Samuel James (Unknown) NAISMITH


NAISMITH, Samuel James

Service Number: 3367
Enlisted: Not yet discovered
Last Rank: Private
Last Unit: 1st Pioneer Battalion
Born: Tumbarumba, New South Wales, Australia, 23 May 1895
Home Town: Tumbarumba, Tumbarumba, New South Wales
Schooling: Broadmeadows Army Camp
Occupation: Saddler
Died: Killed in action, France, 17 September 1918, aged 23 years
Cemetery: Tincourt New British Cemetery
Buried at Department de la Somme, Picardie, France Note: Private, Australian Pioneers. Age: 23. Burial: Tincourt New British Cemetery Somme Picardie Region, France Plot: V. E. 7
Memorials: Australian War Memorial, Roll of Honour
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World War 1 Service

11 Oct 1915: Involvement Private, SN 3367, 5th Infantry Battalion
11 Oct 1915: Embarked Private, SN 3367, 5th Infantry Battalion, HMAT Nestor, Melbourne
17 Sep 1918: Involvement Private, SN 3367, 1st Pioneer Battalion

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Biography contributed by Zachary Naismith

Samuel James Naismith was born on the 23rd of May, 1895, Tumbarumba, New South Wales. His parents were Samuel James Naismith and Elizabeth Naismith. He was a very kind hearted person who loved his country. He had always wanted to go to war as soon as he was the right age. Before that, his occupation was a saddler, making horse harnesses and horse collars. He enlisted on the seventeenth of July, 1915, when he was twenty years and five months old, after permission from his family.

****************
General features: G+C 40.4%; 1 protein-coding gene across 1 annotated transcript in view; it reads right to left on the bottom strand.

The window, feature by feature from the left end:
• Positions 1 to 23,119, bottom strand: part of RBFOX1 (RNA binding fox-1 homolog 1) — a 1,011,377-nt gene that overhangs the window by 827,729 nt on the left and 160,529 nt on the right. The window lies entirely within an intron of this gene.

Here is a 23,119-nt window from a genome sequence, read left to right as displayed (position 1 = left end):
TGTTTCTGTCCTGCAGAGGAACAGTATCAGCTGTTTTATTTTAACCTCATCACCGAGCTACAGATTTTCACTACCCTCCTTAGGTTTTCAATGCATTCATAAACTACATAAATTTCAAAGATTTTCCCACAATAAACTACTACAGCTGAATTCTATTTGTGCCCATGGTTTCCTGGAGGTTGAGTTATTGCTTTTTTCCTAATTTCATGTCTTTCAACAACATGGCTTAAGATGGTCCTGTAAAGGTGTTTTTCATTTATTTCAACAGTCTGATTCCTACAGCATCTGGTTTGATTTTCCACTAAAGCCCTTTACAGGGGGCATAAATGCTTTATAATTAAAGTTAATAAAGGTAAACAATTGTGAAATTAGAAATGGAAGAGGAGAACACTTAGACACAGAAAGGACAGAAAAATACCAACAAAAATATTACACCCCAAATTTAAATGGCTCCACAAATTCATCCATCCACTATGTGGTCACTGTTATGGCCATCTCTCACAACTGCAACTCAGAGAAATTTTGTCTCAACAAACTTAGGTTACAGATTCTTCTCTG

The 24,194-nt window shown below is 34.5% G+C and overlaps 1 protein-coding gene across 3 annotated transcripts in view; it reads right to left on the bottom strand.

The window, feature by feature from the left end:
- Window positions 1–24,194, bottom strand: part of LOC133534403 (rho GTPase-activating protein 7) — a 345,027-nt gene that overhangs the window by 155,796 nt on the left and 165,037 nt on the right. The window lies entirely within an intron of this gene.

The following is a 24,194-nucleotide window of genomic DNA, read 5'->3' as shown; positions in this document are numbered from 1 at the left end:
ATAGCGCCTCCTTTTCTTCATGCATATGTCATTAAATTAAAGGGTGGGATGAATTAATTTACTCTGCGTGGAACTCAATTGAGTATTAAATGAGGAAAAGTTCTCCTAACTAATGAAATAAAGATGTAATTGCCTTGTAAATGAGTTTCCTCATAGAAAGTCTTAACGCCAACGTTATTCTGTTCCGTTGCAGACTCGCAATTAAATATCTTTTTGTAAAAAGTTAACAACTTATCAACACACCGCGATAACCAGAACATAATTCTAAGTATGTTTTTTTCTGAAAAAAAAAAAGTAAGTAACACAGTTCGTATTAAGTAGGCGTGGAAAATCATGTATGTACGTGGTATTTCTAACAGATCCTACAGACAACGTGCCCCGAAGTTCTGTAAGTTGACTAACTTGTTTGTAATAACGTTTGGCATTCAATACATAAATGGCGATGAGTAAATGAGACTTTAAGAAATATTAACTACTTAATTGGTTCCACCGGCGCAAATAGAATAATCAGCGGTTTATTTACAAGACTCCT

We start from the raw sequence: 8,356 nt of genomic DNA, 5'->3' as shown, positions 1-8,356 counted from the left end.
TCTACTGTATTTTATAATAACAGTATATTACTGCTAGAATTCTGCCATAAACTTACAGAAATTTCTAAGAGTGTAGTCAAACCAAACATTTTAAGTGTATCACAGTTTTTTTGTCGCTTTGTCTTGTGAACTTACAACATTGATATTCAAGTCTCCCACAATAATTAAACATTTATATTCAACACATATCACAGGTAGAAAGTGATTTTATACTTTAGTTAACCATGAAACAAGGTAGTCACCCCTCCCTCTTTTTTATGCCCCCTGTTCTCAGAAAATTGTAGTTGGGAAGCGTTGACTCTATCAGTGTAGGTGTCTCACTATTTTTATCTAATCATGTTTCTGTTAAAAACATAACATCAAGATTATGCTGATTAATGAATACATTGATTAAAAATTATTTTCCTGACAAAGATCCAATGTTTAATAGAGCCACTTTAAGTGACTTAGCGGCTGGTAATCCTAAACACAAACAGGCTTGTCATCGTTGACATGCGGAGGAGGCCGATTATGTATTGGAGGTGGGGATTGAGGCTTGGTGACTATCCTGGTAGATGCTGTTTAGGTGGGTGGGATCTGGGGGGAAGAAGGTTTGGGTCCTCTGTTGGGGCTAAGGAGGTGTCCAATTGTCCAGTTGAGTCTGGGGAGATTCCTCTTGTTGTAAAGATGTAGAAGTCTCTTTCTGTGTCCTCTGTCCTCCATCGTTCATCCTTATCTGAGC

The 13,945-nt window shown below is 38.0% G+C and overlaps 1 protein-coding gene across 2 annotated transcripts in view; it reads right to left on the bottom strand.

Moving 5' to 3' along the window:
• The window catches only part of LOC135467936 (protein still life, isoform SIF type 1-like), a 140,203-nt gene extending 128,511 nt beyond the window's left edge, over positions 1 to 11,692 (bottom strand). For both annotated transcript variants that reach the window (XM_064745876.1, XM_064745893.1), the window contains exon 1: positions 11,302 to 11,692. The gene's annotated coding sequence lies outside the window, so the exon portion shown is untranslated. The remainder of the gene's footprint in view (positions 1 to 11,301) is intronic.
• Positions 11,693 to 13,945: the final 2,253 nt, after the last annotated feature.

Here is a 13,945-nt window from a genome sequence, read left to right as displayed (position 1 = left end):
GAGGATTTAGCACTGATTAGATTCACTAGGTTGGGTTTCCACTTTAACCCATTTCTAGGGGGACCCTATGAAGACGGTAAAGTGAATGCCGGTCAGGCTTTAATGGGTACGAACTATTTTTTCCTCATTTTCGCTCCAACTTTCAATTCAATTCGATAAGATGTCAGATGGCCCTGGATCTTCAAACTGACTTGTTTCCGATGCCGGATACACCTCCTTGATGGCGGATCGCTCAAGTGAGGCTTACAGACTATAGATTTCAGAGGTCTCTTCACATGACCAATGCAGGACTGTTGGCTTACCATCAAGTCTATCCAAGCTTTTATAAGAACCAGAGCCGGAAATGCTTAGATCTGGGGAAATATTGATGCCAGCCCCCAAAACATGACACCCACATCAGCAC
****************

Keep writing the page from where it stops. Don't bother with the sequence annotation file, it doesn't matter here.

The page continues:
Before that he served three years in the Community Military Services in the 13th Battalion.  He then trained at the Broadmeadows Army Camp. He embarked on the HMAT NESTOR which arrived in Fremantle at 11:35pm on Sunday the 17th of February, 1915.

While they were travelling to the front there was an outbreak of measles, but Samuel was very lucky and didn't catch it. After that he became involved in the Battles of the Somme, Tarnsloy Ridge and Pozieres. He was wounded in action several times, including a shell wound to the leg. He was admitted to the closest hospital, but later got a severe gunshot wound to the body and was granted furlough (leave of absence). He suffered many more life-threatening injuries afterwards.

Samuel was ranked a Private.

Samuel James Naismith helped dig trenches while they were trying to gain battleground but stumbled across an enemy landmine and died on the 17th September 1918. He was buried at the Department de la Somme, Picardie. The landmine killed him instantly and it was a sad way to pass. His family later received a letter stating the cause of his death.

He later received medals for his achievements in the war, acknowledging his bravery. He was awarded the 1914-15 Star, the British War Medal and the Victory Medal